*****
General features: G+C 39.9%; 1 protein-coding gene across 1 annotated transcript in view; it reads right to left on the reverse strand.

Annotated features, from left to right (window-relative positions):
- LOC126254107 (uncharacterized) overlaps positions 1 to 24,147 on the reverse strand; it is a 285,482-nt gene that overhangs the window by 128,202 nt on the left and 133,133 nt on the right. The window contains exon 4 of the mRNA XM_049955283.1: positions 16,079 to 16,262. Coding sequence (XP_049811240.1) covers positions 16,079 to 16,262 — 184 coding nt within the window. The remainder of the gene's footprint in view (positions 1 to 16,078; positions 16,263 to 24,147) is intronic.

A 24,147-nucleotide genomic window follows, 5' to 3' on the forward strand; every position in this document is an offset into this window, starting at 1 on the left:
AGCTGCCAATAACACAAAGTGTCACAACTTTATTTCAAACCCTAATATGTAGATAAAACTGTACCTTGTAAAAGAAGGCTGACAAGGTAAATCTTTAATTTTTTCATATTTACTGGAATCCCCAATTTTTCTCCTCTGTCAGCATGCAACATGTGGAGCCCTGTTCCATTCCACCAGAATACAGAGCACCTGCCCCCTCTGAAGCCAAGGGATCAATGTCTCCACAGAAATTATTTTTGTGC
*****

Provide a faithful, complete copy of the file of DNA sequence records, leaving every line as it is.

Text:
General features: G+C 39.9%; 1 protein-coding gene across 1 annotated transcript in view; it reads right to left on the reverse strand.

Annotated features, from left to right (window-relative positions):
- LOC126254107 (uncharacterized) overlaps positions 1 to 24,147 on the reverse strand; it is a 285,482-nt gene that overhangs the window by 128,202 nt on the left and 133,133 nt on the right. The window contains exon 4 of the mRNA XM_049955283.1: positions 16,079 to 16,262. Coding sequence (XP_049811240.1) covers positions 16,079 to 16,262 — 184 coding nt within the window. The remainder of the gene's footprint in view (positions 1 to 16,078; positions 16,263 to 24,147) is intronic.

A 24,147-nucleotide genomic window follows, 5' to 3' on the forward strand; every position in this document is an offset into this window, starting at 1 on the left:
AGCTGCCAATAACACAAAGTGTCACAACTTTATTTCAAACCCTAATATGTAGATAAAACTGTACCTTGTAAAAGAAGGCTGACAAGGTAAATCTTTAATTTTTTCATATTTACTGGAATCCCCAATTTTTCTCCTCTGTCAGCATGCAACATGTGGAGCCCTGTTCCATTCCACCAGAATACAGAGCACCTGCCCCCTCTGAAGCCAAGGGATCAATGTCTCCACAGAAATTATTTTTGTGC